section 99(2)


Committing an offense with a firearm or prohibited device can result in up to 10 years imprisonment and a mandatory minimum sentence of 3 or 5 years depending on the number of offenses.


99(2) Every person who commits an offence under subsection (1) where the object in question is a firearm, a prohibited device, any ammunition or any prohibited ammunition is guilty of an indictable offence and liable to imprisonment for a term not exceeding 10 years and to a minimum punishment of imprisonment for a term of (a) in the case of a first offence, three years; and (b) in the case of a second or subsequent offence, five years.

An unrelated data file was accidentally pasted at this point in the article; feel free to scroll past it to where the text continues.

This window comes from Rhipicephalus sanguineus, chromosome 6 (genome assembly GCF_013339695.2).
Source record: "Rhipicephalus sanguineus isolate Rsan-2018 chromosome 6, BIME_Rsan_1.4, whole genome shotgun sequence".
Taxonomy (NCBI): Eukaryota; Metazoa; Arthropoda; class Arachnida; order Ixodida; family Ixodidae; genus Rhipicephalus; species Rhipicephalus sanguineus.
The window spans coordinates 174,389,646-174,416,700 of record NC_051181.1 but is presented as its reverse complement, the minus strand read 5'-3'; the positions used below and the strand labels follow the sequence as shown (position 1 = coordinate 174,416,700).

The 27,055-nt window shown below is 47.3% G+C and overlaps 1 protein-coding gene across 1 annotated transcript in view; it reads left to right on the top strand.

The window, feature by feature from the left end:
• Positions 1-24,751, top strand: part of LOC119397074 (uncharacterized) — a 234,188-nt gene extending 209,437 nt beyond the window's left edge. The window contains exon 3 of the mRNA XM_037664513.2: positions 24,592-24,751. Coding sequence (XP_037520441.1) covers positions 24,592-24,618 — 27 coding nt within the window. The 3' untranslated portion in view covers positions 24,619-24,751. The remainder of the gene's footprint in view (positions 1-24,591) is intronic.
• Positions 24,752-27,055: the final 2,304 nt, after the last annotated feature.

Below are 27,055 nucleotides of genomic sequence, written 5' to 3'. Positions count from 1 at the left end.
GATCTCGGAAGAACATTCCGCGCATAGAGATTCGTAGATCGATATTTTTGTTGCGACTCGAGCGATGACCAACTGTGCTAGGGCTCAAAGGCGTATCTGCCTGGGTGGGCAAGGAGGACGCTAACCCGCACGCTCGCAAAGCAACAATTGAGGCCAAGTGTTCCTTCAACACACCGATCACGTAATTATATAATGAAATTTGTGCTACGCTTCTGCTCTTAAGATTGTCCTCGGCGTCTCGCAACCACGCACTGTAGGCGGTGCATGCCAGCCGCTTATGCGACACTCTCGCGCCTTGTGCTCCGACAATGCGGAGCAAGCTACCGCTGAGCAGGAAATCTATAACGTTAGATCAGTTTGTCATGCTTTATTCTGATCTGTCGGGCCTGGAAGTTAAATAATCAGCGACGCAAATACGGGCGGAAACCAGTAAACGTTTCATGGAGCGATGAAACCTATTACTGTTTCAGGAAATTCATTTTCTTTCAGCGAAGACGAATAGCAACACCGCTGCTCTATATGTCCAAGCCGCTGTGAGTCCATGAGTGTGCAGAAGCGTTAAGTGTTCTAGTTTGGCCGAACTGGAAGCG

Section 99(2) of the Criminal Code of Canada outlines the consequences for the possession or use of prohibited items during the commission of an offense. This section specifically covers situations where a firearm, prohibited device, ammunition, or prohibited ammunition is involved, and outlines the penalties for offenders. The Criminal Code prohibits the possession and use of certain items, such as firearms, to prevent harm and promote public safety. Section 99(2) speaks to the seriousness of these offenses, particularly when they occur in conjunction with other criminal activity. Under this section, anyone who commits an offense under subsection (1) - which pertains to Criminal Code offenses such as robbery, extortion, and breaking and entering - while in possession of a prohibited item will be guilty of an indictable offense. The penalties for such an offense include a maximum of 10 years imprisonment, as well as a minimum punishment of three years for a first offense and five years for subsequent offenses. The intent behind this section is to discourage the use of prohibited items during the commission of a crime and to hold offenders accountable for their actions. The harsh penalties imposed by this section serve as a deterrent to discourage individuals from using firearms or other dangerous items during the commission of an offense. Overall, section 99(2) is an important provision within the Criminal Code of Canada. It underscores the seriousness of using prohibited items during criminal activity and emphasizes the importance of public safety and protection.